Check it Out
Dear Desktop Engineering Reader:
One of things that gets lost when you're talking about scanners with folks who have not had much experience with them (say, the people who authorize expenditures, if you catch my meaning) is just how versatile these devices can be. These folks are often aware that scanners are good for jobs like reverse engineering, first article inspection, and archiving, but sometimes that seems more keyword recognition than anything else. Well, here's something you should have them check out.
The folks at Z Corporation rolled out color models of their ZScanner 700 hand-held scanner series a few months back at SolidWorks World. Color hand-held scanners kind of figures, of course. Z Corporation has been way ahead of the pack when it comes to color 3D printing, so why not scanning? But that's not why I'm recommending this video.
You see, somebody came up with the idea of making a video showcasing the ZScanner 700 series. Now, here's the interesting thing. I have no proof, but I think that the engineers at Z Corporation stole this marketing project from the marketing people. This is a video that a bunch of engineers would put together to get their bosses to see the value of hand-held scanning. You can see where marketing put its foot down and demanded marketing stuff — you know, screens on Z Corporation's markets and users. Most of this is at the beginning and end.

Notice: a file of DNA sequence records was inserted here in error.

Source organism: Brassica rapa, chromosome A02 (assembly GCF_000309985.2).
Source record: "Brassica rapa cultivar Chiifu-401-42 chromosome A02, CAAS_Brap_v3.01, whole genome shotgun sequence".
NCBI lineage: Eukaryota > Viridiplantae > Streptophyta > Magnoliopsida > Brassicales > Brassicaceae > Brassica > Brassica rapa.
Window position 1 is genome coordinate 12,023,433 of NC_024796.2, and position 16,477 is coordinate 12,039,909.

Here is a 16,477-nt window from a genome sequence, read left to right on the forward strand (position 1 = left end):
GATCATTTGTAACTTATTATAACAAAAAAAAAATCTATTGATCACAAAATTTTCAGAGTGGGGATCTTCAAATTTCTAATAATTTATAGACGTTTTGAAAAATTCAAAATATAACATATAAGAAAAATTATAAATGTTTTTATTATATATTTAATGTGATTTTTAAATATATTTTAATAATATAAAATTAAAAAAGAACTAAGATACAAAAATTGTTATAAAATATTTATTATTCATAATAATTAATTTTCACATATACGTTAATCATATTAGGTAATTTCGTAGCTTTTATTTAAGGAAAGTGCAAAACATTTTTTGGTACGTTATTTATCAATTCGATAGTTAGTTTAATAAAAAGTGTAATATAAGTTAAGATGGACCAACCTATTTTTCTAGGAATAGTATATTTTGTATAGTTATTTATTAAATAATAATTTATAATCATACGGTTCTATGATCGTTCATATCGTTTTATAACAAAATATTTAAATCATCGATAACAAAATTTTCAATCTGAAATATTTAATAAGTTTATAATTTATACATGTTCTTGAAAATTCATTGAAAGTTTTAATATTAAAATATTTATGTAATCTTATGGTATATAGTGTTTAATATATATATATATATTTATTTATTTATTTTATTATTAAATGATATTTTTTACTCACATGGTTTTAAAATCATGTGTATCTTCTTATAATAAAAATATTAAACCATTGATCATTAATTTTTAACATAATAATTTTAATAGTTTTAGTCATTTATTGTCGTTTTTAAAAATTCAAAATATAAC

Anyway, this video offers some of the coolest examples of scanning around. It clearly demonstrates just how scanning fits in and expands the opportunities of engineering environments where reverse engineering, ergonomic design, orthotic design, and the like are the key concerns. The video explains the differences between fixed and portable scanning — scanning with the aid of CMMs, for example — and hand-held scanning. The latter, of course, gets the video back to where the marketing people managed to slip in few of their sound bites. But even then, this remains an engineer's presentation. You get a discussion why auto-positioning of CCD cameras, real-time surfacing, accuracy, and other functionality that perks up the engineer's ears are important to you and your company.
The CFO will get it. He or she has a tough job right now, and so do you. But if you ever needed an argument that revealed the unlimited horizons scanning brings to the engineering team, Z Corporation's "Introduction to Portable 3D Scanning" is it. Check it out here. It's about 40 minutes, so get a pizza or something, have lunch with the bosses, and educate them.
Thanks, Pal — Lockwood
Anthony J. Lockwood
Editor at Large, Desktop Engineering Magazine